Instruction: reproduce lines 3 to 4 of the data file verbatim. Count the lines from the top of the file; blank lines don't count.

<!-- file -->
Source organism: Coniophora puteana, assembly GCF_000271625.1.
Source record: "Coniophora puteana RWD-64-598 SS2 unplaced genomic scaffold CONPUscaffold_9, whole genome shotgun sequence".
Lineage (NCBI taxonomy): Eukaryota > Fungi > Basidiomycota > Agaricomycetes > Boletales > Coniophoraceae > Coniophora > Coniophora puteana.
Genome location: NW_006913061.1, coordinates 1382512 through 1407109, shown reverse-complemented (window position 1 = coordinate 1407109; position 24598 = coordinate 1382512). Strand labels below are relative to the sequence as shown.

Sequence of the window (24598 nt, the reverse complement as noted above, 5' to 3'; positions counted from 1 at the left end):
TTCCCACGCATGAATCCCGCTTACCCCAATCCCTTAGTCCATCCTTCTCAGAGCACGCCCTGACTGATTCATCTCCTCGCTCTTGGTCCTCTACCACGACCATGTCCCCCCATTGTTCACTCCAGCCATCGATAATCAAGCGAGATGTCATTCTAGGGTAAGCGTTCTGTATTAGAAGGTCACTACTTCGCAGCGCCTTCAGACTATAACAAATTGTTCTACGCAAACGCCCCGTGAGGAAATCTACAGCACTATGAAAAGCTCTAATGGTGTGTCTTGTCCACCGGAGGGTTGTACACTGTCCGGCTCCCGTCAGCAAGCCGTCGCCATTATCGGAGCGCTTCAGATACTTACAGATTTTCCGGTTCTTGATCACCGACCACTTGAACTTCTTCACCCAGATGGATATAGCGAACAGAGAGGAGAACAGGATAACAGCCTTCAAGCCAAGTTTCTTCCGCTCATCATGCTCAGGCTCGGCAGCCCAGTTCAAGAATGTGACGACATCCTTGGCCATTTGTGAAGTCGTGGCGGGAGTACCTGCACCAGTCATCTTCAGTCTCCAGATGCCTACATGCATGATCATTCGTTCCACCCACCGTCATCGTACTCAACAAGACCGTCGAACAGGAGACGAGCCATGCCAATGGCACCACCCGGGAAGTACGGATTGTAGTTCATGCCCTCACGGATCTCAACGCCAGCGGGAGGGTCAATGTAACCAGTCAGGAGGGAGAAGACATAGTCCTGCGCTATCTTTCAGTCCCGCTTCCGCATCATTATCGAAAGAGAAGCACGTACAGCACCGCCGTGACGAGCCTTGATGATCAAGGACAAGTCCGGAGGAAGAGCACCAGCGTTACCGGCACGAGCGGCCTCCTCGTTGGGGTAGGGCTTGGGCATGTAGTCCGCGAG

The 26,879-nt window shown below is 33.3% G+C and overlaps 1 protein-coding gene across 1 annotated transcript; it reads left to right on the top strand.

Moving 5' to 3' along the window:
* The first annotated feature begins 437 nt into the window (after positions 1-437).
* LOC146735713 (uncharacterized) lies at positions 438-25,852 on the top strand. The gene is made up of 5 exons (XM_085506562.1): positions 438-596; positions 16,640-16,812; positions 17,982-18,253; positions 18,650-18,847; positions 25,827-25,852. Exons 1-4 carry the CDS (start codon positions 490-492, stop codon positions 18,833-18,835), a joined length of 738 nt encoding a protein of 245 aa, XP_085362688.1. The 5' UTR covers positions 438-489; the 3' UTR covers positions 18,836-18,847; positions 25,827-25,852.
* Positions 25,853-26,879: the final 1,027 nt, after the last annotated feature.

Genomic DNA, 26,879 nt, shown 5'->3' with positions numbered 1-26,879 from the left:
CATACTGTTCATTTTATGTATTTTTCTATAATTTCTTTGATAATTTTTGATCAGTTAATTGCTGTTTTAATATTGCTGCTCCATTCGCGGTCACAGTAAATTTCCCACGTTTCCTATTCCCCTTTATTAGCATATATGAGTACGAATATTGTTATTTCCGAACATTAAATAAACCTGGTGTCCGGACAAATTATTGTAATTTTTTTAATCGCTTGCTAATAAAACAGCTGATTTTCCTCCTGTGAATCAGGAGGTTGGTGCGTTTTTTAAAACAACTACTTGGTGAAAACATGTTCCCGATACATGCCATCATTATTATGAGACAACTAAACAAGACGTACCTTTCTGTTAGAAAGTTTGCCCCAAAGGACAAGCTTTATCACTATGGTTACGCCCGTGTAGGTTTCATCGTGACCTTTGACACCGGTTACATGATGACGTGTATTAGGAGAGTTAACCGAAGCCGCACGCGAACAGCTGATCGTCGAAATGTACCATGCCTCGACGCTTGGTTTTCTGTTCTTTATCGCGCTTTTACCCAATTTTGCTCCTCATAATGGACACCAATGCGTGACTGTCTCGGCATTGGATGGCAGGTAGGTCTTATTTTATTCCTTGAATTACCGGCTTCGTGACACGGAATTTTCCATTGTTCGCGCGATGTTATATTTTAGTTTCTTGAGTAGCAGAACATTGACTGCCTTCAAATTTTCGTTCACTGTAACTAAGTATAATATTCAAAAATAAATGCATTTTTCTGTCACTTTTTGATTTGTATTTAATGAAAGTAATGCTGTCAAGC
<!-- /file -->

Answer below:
Lineage (NCBI taxonomy): Eukaryota > Fungi > Basidiomycota > Agaricomycetes > Boletales > Coniophoraceae > Coniophora > Coniophora puteana.
Genome location: NW_006913061.1, coordinates 1382512 through 1407109, shown reverse-complemented (window position 1 = coordinate 1407109; position 24598 = coordinate 1382512). Strand labels below are relative to the sequence as shown.